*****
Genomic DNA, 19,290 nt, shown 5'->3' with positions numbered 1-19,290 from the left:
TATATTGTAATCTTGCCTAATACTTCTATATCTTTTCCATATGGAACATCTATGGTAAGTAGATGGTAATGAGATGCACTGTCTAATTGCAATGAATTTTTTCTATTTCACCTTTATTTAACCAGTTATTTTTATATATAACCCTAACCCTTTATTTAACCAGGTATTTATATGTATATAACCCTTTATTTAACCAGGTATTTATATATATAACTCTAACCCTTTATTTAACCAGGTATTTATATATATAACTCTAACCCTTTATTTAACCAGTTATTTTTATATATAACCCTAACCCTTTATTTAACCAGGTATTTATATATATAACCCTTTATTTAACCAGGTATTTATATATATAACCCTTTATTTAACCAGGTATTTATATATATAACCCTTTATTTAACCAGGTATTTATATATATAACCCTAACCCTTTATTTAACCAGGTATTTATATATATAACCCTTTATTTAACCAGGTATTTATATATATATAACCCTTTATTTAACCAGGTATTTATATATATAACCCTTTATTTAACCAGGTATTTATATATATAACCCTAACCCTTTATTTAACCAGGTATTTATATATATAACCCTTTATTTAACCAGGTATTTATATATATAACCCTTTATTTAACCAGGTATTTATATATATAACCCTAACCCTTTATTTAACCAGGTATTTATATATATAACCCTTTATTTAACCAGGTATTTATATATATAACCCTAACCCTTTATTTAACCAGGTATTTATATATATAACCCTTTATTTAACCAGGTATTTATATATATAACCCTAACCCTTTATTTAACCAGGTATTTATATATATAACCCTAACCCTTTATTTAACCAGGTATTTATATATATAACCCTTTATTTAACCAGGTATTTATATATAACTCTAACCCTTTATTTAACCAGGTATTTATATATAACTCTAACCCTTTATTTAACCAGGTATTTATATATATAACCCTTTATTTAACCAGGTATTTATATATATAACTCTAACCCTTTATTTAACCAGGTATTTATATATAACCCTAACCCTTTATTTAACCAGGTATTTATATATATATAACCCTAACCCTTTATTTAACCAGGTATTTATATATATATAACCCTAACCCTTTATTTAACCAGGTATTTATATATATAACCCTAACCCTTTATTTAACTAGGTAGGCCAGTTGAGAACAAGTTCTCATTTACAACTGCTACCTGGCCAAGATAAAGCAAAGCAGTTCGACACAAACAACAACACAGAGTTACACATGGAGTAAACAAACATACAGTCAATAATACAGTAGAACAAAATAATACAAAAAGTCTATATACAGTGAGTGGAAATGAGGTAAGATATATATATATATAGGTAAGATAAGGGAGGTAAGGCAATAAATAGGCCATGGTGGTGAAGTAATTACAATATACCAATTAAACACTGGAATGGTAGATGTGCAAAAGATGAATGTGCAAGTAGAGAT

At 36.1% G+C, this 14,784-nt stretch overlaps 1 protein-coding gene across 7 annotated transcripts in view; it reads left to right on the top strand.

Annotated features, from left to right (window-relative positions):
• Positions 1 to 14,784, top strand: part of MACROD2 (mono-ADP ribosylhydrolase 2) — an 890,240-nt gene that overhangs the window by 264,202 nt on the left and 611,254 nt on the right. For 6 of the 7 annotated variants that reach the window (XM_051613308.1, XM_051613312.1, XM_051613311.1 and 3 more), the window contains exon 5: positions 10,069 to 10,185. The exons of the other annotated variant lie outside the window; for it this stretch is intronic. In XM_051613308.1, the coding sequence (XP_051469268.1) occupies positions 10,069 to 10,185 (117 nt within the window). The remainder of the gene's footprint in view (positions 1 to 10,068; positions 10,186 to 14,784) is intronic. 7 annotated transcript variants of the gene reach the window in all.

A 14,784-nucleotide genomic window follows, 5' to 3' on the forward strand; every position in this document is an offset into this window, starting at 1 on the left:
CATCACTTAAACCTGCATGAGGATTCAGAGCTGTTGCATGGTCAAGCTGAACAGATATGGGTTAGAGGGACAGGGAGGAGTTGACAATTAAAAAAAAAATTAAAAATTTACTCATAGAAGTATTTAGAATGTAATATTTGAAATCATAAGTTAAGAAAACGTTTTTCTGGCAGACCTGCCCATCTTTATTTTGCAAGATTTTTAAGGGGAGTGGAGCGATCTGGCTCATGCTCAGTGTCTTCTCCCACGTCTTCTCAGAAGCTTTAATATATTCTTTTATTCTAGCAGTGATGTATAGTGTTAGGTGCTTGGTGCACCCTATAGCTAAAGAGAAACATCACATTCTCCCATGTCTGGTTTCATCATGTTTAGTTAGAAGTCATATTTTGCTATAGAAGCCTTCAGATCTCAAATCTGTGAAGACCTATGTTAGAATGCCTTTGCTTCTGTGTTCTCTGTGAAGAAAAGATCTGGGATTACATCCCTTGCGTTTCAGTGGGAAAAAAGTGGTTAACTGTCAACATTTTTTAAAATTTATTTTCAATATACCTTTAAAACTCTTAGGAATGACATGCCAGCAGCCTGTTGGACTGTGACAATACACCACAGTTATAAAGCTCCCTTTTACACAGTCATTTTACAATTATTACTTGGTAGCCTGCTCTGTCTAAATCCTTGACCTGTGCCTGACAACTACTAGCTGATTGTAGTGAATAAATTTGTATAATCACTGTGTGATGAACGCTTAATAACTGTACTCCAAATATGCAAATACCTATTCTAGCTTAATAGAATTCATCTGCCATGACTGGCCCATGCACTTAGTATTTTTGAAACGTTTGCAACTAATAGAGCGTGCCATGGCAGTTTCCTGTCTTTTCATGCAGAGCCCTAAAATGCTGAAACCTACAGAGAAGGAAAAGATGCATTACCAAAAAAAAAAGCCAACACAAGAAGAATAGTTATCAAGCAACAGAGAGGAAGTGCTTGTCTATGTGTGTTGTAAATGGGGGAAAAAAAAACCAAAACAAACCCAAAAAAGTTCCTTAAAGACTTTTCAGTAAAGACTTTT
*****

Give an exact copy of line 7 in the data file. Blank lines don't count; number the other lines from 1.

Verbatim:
CATCACTTAAACCTGCATGAGGATTCAGAGCTGTTGCATGGTCAAGCTGAACAGATATGGGTTAGAGGGACAGGGAGGAGTTGACAATTAAAAAAAAAATTAAAAATTTACTCATAGAAGTATTTAGAATGTAATATTTGAAATCATAAGTTAAGAAAACGTTTTTCTGGCAGACCTGCCCATCTTTATTTTGCAAGATTTTTAAGGGGAGTGGAGCGATCTGGCTCATGCTCAGTGTCTTCTCCCACGTCTTCTCAGAAGCTTTAATATATTCTTTTATTCTAGCAGTGATGTATAGTGTTAGGTGCTTGGTGCACCCTATAGCTAAAGAGAAACATCACATTCTCCCATGTCTGGTTTCATCATGTTTAGTTAGAAGTCATATTTTGCTATAGAAGCCTTCAGATCTCAAATCTGTGAAGACCTATGTTAGAATGCCTTTGCTTCTGTGTTCTCTGTGAAGAAAAGATCTGGGATTACATCCCTTGCGTTTCAGTGGGAAAAAAGTGGTTAACTGTCAACATTTTTTAAAATTTATTTTCAATATACCTTTAAAACTCTTAGGAATGACATGCCAGCAGCCTGTTGGACTGTGACAATACACCACAGTTATAAAGCTCCCTTTTACACAGTCATTTTACAATTATTACTTGGTAGCCTGCTCTGTCTAAATCCTTGACCTGTGCCTGACAACTACTAGCTGATTGTAGTGAATAAATTTGTATAATCACTGTGTGATGAACGCTTAATAACTGTACTCCAAATATGCAAATACCTATTCTAGCTTAATAGAATTCATCTGCCATGACTGGCCCATGCACTTAGTATTTTTGAAACGTTTGCAACTAATAGAGCGTGCCATGGCAGTTTCCTGTCTTTTCATGCAGAGCCCTAAAATGCTGAAACCTACAGAGAAGGAAAAGATGCATTACCAAAAAAAAAAGCCAACACAAGAAGAATAGTTATCAAGCAACAGAGAGGAAGTGCTTGTCTATGTGTGTTGTAAATGGGGGAAAAAAAAACCAAAACAAACCCAAAAAAGTTCCTTAAAGACTTTTCAGTAAAGACTTTT